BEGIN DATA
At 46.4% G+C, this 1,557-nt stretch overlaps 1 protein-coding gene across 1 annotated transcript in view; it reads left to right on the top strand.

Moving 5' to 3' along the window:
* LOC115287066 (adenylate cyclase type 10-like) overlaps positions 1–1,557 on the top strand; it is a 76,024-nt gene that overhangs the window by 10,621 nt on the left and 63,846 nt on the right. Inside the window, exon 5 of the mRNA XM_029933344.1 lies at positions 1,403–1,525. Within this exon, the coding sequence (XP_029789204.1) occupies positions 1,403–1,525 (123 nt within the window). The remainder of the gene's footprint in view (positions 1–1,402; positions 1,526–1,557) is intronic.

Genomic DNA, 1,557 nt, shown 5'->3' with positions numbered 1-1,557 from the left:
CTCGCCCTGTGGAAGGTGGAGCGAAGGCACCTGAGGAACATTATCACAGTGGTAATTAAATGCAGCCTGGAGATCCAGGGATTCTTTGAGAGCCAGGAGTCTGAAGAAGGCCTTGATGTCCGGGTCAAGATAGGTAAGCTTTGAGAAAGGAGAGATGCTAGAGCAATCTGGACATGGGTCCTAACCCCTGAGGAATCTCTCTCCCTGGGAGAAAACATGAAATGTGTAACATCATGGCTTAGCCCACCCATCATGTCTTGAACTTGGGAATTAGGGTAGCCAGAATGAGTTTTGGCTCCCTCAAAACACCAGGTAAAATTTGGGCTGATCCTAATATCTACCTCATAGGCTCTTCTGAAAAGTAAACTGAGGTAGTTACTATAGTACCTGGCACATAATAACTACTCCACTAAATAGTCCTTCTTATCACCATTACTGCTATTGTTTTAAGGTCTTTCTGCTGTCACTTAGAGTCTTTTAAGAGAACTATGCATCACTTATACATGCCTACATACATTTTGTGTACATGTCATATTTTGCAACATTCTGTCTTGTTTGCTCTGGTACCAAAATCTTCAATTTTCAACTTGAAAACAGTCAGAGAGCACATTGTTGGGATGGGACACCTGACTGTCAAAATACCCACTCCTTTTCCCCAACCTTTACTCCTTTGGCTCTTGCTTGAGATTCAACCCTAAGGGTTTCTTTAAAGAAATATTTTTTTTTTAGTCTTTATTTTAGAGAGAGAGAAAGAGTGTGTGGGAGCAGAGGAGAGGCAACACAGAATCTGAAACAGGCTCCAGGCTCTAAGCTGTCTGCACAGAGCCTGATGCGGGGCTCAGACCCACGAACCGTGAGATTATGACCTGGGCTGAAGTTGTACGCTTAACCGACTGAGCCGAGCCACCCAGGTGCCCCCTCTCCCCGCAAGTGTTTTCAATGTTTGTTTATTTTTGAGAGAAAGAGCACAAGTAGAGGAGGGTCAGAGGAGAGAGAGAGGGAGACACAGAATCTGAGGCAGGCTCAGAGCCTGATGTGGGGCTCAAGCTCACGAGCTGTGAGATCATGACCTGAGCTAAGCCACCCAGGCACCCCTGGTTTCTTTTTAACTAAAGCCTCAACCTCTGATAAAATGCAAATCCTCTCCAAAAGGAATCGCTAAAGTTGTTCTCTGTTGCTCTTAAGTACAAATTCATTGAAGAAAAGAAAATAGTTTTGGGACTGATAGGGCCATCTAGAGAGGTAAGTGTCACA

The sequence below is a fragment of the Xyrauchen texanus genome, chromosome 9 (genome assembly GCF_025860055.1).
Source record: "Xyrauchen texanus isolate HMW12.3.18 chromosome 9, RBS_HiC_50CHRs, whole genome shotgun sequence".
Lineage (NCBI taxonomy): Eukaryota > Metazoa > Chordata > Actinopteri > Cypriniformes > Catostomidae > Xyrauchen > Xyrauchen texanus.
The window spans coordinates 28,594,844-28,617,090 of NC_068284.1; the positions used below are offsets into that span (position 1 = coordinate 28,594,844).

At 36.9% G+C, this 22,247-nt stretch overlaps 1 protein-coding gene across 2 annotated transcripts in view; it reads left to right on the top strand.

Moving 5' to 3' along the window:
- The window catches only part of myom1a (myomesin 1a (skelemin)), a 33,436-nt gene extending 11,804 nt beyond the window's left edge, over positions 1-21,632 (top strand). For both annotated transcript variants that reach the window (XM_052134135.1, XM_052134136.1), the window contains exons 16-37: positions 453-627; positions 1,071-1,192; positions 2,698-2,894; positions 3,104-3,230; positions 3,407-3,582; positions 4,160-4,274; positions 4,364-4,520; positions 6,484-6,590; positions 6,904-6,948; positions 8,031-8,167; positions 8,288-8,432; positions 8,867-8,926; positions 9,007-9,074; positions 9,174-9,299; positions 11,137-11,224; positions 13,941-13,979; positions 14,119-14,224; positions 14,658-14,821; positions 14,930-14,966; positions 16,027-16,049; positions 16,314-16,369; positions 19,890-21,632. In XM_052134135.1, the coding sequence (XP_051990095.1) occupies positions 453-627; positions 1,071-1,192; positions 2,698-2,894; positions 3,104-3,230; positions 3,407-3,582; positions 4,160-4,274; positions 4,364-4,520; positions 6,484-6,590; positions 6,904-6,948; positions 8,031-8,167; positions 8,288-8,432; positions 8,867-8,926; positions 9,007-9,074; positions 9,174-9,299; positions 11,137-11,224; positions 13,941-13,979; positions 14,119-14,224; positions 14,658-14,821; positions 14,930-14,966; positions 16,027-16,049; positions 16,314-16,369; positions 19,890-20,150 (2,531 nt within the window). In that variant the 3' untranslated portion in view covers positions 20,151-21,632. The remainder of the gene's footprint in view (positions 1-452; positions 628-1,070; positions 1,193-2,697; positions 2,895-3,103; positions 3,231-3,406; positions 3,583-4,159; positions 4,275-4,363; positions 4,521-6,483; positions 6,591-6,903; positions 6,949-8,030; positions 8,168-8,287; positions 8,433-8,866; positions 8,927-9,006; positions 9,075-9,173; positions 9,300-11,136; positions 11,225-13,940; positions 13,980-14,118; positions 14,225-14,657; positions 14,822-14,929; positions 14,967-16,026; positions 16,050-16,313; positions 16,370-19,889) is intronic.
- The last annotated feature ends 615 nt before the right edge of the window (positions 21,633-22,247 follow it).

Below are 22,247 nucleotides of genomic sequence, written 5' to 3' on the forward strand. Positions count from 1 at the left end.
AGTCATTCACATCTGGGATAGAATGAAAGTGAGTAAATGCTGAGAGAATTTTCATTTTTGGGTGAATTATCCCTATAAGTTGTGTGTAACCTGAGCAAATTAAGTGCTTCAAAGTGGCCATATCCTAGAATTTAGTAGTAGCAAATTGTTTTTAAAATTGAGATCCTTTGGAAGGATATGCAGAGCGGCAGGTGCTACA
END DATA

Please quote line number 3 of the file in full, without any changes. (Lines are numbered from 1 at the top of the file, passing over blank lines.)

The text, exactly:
* LOC115287066 (adenylate cyclase type 10-like) overlaps positions 1–1,557 on the top strand; it is a 76,024-nt gene that overhangs the window by 10,621 nt on the left and 63,846 nt on the right. Inside the window, exon 5 of the mRNA XM_029933344.1 lies at positions 1,403–1,525. Within this exon, the coding sequence (XP_029789204.1) occupies positions 1,403–1,525 (123 nt within the window). The remainder of the gene's footprint in view (positions 1–1,402; positions 1,526–1,557) is intronic.